Principal wins runner-up

Sweat drips down his forehead, his eyes are strained, and with every last bit of his strength, Mr. Todd Garrison squeezes the udders of his unfortunate goat.

This summer, the 4-H Goat Club held a goat milking competition between six Johnson County principals; one was GHS’s very own Mr. Garrison.

“I have zero experience in milking goats or cows,” Mr. Garrison said.

The 4-H Goat Club had a plan of what they wanted from the Johnson County Fair.

“We wanted to educate the general public on the dairy goat industry and the importance of goat milk.  We also just wanted to educate on agriculture in general. As we know a large portion of Johnson County is removed from agriculture and may not be as knowledgeable,” Hannah Goeb, Johnson County 4-H Goat Club Leader said.

Members of the 4-H Goat Club were paired with principals to help coach them through the process.

“Last year, we had news personalities participate in the event.  We had a decent turnout but wanted to find something that would excite people of all ages.  We thought principals would not only appeal to the youth, but excite each community and foster school spirit,” Goeb said.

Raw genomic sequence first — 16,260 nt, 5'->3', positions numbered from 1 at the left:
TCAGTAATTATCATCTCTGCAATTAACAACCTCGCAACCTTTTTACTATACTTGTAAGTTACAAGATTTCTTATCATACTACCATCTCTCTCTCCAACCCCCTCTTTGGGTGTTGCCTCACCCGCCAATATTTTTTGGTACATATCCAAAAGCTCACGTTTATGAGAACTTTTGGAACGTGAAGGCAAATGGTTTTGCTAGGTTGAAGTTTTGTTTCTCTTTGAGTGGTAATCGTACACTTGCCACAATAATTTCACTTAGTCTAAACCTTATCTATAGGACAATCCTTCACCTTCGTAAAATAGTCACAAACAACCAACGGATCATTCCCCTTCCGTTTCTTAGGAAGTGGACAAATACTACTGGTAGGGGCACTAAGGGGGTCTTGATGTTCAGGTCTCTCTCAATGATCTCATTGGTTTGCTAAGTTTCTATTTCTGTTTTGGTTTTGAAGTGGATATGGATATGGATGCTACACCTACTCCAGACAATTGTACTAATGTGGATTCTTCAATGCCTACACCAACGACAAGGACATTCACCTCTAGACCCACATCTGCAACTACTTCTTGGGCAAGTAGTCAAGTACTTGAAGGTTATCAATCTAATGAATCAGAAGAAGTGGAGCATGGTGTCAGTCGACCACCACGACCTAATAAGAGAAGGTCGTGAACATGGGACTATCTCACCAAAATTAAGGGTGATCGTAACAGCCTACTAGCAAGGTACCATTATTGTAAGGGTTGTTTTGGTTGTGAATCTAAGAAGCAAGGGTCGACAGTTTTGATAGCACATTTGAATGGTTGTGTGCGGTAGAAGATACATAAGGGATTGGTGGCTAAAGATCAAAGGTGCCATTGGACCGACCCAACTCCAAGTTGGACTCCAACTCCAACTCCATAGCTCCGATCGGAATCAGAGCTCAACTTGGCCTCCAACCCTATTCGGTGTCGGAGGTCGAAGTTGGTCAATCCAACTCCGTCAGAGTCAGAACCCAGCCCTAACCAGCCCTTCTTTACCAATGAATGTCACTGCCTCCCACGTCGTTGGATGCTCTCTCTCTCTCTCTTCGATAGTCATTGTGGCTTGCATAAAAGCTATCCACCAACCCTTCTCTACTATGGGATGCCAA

Each member of the 4-H Goat Club was able to assist each principal but only if the goat got too uneasy.

“The young man that helped me was fantastic, gave me some tips, and was very helpful,” Mr. Garrison said.

Mr. Garrison prepared by watching videos.

“I watched a couple of how-to videos on YouTube, and it really helped. Plus, the assistance of my 4-H partner helped,” he said.

The declared winner was Mr. Luke Skobel, principal of Indian Creek High School.

“I felt very proud and happy about him winning because I felt beforehand that he had a really good chance at winning with the amount of practice and time he had put into preparing for it,” Jenna Fenton, a junior at Indian Creek High School said. “I couldn’t go to the fair that day sadly for personal reasons, but I did hear about it the day of and I was staying caught up with him and his progress the whole way through.”

Even though the Johnson County principals were competing, they enjoyed themselves.

“It was really neat. I thought it was a great idea,” Mr. Garrison said. “For the whole county, it kind of put everybody into cheering for a certain school.”

Overall, the competition was a success.

“We were pleased with the event, felt we met our goals, and hope to continue it in the future,” Goeb said.

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